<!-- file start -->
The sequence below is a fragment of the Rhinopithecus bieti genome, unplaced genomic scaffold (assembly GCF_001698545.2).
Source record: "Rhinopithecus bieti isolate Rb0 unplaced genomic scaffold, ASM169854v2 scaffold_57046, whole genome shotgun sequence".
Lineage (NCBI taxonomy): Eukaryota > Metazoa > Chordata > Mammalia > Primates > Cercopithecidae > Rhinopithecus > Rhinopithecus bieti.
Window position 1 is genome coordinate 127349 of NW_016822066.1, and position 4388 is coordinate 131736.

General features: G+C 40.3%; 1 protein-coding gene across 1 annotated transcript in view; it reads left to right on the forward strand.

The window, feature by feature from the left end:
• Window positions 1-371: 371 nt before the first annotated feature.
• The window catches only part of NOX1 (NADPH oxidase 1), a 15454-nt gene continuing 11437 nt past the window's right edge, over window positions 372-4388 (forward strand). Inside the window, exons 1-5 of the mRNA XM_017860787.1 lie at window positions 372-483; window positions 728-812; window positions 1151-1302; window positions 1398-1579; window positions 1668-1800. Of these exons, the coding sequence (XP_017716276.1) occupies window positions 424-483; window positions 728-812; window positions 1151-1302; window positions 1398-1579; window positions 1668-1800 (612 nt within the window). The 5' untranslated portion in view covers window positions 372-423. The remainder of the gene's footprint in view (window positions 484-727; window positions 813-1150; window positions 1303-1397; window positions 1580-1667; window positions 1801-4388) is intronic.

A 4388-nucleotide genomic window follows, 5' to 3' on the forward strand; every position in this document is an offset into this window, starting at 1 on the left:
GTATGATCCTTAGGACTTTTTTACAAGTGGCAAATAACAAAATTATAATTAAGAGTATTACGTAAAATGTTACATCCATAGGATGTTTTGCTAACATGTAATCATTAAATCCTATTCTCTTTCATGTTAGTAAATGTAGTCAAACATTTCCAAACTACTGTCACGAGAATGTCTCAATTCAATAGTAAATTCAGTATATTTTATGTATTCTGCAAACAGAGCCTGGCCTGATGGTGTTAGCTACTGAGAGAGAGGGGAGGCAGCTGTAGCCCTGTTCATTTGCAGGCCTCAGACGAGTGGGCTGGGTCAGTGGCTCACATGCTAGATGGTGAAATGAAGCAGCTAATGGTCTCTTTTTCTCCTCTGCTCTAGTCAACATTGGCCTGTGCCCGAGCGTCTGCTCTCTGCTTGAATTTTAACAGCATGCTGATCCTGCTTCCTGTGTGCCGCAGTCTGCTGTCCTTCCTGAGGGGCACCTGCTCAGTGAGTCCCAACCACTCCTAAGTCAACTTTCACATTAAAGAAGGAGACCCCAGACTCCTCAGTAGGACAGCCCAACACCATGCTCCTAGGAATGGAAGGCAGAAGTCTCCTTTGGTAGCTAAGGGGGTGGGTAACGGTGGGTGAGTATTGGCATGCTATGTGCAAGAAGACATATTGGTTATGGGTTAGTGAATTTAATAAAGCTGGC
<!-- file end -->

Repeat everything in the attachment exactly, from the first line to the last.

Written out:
The sequence below is a fragment of the Rhinopithecus bieti genome, unplaced genomic scaffold (assembly GCF_001698545.2).
Source record: "Rhinopithecus bieti isolate Rb0 unplaced genomic scaffold, ASM169854v2 scaffold_57046, whole genome shotgun sequence".
Lineage (NCBI taxonomy): Eukaryota > Metazoa > Chordata > Mammalia > Primates > Cercopithecidae > Rhinopithecus > Rhinopithecus bieti.
Window position 1 is genome coordinate 127349 of NW_016822066.1, and position 4388 is coordinate 131736.

General features: G+C 40.3%; 1 protein-coding gene across 1 annotated transcript in view; it reads left to right on the forward strand.

The window, feature by feature from the left end:
• Window positions 1-371: 371 nt before the first annotated feature.
• The window catches only part of NOX1 (NADPH oxidase 1), a 15454-nt gene continuing 11437 nt past the window's right edge, over window positions 372-4388 (forward strand). Inside the window, exons 1-5 of the mRNA XM_017860787.1 lie at window positions 372-483; window positions 728-812; window positions 1151-1302; window positions 1398-1579; window positions 1668-1800. Of these exons, the coding sequence (XP_017716276.1) occupies window positions 424-483; window positions 728-812; window positions 1151-1302; window positions 1398-1579; window positions 1668-1800 (612 nt within the window). The 5' untranslated portion in view covers window positions 372-423. The remainder of the gene's footprint in view (window positions 484-727; window positions 813-1150; window positions 1303-1397; window positions 1580-1667; window positions 1801-4388) is intronic.

A 4388-nucleotide genomic window follows, 5' to 3' on the forward strand; every position in this document is an offset into this window, starting at 1 on the left:
GTATGATCCTTAGGACTTTTTTACAAGTGGCAAATAACAAAATTATAATTAAGAGTATTACGTAAAATGTTACATCCATAGGATGTTTTGCTAACATGTAATCATTAAATCCTATTCTCTTTCATGTTAGTAAATGTAGTCAAACATTTCCAAACTACTGTCACGAGAATGTCTCAATTCAATAGTAAATTCAGTATATTTTATGTATTCTGCAAACAGAGCCTGGCCTGATGGTGTTAGCTACTGAGAGAGAGGGGAGGCAGCTGTAGCCCTGTTCATTTGCAGGCCTCAGACGAGTGGGCTGGGTCAGTGGCTCACATGCTAGATGGTGAAATGAAGCAGCTAATGGTCTCTTTTTCTCCTCTGCTCTAGTCAACATTGGCCTGTGCCCGAGCGTCTGCTCTCTGCTTGAATTTTAACAGCATGCTGATCCTGCTTCCTGTGTGCCGCAGTCTGCTGTCCTTCCTGAGGGGCACCTGCTCAGTGAGTCCCAACCACTCCTAAGTCAACTTTCACATTAAAGAAGGAGACCCCAGACTCCTCAGTAGGACAGCCCAACACCATGCTCCTAGGAATGGAAGGCAGAAGTCTCCTTTGGTAGCTAAGGGGGTGGGTAACGGTGGGTGAGTATTGGCATGCTATGTGCAAGAAGACATATTGGTTATGGGTTAGTGAATTTAATAAAGCTGGC